If you have access to propane or a way to refill propane tanks, a great alternative is to use a propane heater or gas insert for your small cabin heating needs. Instead of a portable propane heater, I would recommend looking at fireplace gas inserts. These have become very efficient and there are zero-clearance models that don’t require special heat-resistant installation. You can plug them directly into any fireplace surround, attach a line to the propane tank and have heat on demand.

These gas inserts can be set to go on with a thermostat or even using a remote, like your TV controller. There is virtually no smell and using fake logs you get a reasonable facsimile of a wood fire, while also helping to retain the heat as the logs heat up. Although burning propane inside does give off a very slight amount of moisture, this can be a good thing in a dry cabin over the winter.

Passive Solar and Retention Walls

Another approach to your small cabin heating requirements is to approach it passively. If you design in elements of energy conservation and efficiency when you design your log home, you can often forego additional heating altogether.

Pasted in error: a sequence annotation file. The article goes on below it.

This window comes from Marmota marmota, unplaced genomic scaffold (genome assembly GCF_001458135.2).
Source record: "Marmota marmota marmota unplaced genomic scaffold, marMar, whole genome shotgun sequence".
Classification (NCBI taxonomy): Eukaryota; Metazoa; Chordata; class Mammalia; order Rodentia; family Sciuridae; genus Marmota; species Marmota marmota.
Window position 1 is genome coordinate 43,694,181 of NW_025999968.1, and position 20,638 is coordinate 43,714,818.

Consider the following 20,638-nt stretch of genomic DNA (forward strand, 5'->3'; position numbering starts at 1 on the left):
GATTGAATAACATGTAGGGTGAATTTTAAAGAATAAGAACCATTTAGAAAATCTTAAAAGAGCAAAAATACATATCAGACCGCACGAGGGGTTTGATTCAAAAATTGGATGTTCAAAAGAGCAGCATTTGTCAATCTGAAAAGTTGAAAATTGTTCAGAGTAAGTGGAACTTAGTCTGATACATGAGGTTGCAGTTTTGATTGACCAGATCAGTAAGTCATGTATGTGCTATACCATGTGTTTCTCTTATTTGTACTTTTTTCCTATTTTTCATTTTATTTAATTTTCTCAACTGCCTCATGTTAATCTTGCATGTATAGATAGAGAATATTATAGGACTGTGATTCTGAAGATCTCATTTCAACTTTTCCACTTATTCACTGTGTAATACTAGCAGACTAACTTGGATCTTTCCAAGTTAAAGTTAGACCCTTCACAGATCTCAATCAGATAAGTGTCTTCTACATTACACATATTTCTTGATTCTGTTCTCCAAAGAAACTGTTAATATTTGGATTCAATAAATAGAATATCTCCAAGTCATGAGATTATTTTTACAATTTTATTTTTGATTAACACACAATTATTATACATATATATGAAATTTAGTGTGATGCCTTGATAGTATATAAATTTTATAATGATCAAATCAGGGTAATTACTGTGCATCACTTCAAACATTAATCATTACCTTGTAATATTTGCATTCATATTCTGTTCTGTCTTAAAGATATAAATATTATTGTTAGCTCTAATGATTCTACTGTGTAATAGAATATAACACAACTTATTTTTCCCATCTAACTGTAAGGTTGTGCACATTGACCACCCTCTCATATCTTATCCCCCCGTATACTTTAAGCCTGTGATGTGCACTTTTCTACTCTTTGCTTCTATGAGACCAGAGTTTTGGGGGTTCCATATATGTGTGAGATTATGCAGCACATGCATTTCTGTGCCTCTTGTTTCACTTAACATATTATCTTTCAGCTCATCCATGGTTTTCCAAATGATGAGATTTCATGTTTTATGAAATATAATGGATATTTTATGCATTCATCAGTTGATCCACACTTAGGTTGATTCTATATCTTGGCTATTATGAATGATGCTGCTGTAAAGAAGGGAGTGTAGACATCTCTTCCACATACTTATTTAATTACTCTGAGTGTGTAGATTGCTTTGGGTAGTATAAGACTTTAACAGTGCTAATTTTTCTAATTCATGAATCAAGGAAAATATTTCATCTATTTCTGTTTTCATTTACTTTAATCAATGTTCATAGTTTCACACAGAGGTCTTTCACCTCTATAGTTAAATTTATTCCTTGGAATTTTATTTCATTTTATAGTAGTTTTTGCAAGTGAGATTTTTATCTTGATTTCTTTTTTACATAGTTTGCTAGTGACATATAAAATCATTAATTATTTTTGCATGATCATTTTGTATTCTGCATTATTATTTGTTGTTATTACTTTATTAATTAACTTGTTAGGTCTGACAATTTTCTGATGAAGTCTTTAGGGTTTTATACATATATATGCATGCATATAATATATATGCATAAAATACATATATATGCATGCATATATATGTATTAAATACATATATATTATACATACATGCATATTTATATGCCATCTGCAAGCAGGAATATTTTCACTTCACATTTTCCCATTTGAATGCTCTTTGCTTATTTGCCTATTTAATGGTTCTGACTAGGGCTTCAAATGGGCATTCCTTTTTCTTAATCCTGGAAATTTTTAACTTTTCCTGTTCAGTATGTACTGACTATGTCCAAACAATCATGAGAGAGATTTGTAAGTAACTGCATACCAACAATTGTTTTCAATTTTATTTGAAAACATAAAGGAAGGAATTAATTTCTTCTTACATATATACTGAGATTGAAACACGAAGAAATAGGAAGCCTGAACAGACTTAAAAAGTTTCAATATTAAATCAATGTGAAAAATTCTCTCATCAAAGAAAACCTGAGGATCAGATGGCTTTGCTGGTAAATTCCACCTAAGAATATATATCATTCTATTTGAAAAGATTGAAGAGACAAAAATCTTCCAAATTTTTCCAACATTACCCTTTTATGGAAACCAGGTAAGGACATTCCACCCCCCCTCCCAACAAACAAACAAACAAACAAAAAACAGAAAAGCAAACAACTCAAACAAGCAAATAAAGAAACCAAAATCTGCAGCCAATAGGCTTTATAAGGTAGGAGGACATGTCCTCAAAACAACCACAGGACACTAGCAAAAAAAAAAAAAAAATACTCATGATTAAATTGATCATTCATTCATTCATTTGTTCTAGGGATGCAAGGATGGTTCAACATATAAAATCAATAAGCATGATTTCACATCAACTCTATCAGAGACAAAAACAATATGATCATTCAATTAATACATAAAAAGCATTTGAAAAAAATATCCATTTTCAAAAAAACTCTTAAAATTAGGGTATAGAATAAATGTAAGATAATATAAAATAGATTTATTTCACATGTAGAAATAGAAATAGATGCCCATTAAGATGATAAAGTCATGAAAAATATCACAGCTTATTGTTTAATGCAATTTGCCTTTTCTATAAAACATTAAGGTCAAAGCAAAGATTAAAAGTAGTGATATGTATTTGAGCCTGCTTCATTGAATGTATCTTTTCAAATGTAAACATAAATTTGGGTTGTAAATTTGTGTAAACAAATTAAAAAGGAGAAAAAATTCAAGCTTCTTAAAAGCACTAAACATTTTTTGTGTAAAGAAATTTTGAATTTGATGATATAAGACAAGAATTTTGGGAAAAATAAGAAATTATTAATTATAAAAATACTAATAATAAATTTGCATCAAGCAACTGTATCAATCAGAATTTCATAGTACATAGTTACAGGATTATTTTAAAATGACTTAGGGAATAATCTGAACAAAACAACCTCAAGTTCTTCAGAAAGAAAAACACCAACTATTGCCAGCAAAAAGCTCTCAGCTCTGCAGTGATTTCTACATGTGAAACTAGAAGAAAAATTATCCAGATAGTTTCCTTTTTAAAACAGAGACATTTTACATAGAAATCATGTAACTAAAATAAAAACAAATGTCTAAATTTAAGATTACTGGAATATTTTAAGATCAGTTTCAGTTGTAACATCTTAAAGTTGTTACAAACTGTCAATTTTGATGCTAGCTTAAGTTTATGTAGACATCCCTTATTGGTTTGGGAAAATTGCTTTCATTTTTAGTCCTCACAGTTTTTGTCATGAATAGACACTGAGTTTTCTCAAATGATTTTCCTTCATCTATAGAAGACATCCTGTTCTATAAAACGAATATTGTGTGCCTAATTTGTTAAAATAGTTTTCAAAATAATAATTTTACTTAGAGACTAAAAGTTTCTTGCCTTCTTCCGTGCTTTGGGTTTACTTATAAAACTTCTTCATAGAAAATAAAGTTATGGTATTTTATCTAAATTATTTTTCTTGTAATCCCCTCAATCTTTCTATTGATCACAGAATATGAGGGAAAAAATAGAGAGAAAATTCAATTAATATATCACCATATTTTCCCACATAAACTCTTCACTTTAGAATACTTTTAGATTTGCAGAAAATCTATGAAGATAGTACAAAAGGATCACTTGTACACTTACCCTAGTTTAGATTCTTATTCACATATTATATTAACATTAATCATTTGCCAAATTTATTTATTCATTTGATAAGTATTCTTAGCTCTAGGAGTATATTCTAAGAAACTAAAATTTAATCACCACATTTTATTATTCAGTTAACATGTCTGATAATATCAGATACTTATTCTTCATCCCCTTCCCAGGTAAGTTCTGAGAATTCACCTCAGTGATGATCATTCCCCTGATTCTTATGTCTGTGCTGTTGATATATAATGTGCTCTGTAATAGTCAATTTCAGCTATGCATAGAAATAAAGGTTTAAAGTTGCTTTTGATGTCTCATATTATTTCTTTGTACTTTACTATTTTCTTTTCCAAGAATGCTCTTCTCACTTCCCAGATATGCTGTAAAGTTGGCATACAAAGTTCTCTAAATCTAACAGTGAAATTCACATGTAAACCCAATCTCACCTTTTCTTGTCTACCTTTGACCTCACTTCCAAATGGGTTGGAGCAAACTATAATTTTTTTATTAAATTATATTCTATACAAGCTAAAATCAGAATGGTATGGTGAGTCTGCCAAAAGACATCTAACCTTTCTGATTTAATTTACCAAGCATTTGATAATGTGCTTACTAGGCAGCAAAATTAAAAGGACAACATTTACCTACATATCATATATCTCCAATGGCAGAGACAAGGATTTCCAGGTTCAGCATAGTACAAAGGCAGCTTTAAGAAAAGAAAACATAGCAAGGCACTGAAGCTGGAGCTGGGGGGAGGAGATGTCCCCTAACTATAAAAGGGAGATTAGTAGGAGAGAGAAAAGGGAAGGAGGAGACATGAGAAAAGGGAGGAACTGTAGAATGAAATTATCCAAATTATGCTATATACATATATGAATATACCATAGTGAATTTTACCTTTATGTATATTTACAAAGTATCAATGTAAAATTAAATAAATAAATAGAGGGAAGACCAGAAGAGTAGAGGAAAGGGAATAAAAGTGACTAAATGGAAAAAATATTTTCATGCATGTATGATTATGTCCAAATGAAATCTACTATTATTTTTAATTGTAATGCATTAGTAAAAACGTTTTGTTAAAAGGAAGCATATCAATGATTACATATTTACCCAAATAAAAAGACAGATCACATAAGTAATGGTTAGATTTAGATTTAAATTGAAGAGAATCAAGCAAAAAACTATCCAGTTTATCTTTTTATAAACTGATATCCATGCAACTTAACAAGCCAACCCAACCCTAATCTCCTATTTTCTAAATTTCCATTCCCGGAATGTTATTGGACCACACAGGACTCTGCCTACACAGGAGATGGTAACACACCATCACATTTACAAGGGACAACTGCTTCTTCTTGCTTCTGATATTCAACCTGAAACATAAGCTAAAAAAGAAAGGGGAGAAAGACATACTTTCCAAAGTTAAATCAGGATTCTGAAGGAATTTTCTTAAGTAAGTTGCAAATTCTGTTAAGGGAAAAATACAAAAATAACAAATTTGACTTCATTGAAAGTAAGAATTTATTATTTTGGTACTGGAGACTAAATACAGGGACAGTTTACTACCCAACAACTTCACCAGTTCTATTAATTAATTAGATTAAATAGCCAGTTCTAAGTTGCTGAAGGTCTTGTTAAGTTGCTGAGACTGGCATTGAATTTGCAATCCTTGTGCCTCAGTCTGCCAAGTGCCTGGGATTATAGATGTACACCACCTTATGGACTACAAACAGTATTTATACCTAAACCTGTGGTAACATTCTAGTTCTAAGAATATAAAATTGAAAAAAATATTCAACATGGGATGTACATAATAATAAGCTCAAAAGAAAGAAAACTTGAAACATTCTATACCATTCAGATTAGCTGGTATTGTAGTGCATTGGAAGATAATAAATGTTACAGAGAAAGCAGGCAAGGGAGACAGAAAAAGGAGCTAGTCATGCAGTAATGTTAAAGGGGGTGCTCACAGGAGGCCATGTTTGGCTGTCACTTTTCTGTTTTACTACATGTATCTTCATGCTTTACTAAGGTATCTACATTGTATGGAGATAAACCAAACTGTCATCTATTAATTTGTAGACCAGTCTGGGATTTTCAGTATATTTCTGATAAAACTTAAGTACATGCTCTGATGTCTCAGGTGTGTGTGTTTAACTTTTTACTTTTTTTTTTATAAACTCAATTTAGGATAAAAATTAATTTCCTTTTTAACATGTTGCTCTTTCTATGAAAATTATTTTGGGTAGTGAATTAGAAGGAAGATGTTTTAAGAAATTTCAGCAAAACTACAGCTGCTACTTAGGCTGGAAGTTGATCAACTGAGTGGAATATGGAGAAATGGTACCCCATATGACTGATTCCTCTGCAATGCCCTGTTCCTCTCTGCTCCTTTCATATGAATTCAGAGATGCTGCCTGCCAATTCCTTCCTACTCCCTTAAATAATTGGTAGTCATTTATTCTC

A great way to do this is by simply siting your log home to take full advantage of passive solar collection during the day by facing large fixed windows towards the south. Add large overhangs on the roof to protect from the summer sun but still allow in the low-lying winter sun. If you also incorporate interior heat retention walls made of stone, these will heat up slowly when the sun hits them during the day and give back the heat slowly overnight.

Water Heating for Small Cabins

In addition to heating your cabin, you also have to consider heating your water.

There are basically four options for heating your water.

  • Electric Water Heater - if you are on the grid you can simply use an electric water heater. Be sure to insulate this very well so you don’t lose energy from the tank. It’s also a good idea to insulate the hot water lines going to your fixtures so the water doesn’t lose heat this way.